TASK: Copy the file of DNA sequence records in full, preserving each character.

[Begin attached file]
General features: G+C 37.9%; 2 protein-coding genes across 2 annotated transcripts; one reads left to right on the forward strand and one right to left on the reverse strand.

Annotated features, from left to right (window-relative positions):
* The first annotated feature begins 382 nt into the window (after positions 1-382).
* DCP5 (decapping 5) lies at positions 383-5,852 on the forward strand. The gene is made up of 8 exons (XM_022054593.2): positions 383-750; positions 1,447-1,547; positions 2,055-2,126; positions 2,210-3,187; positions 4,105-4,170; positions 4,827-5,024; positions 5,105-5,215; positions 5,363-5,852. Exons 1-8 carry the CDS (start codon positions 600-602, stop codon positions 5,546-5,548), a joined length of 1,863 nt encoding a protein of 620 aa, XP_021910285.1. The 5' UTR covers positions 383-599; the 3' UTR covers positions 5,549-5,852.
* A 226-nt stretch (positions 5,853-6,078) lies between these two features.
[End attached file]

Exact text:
General features: G+C 37.9%; 2 protein-coding genes across 2 annotated transcripts; one reads left to right on the forward strand and one right to left on the reverse strand.

Annotated features, from left to right (window-relative positions):
* The first annotated feature begins 382 nt into the window (after positions 1-382).
* DCP5 (decapping 5) lies at positions 383-5,852 on the forward strand. The gene is made up of 8 exons (XM_022054593.2): positions 383-750; positions 1,447-1,547; positions 2,055-2,126; positions 2,210-3,187; positions 4,105-4,170; positions 4,827-5,024; positions 5,105-5,215; positions 5,363-5,852. Exons 1-8 carry the CDS (start codon positions 600-602, stop codon positions 5,546-5,548), a joined length of 1,863 nt encoding a protein of 620 aa, XP_021910285.1. The 5' UTR covers positions 383-599; the 3' UTR covers positions 5,549-5,852.
* A 226-nt stretch (positions 5,853-6,078) lies between these two features.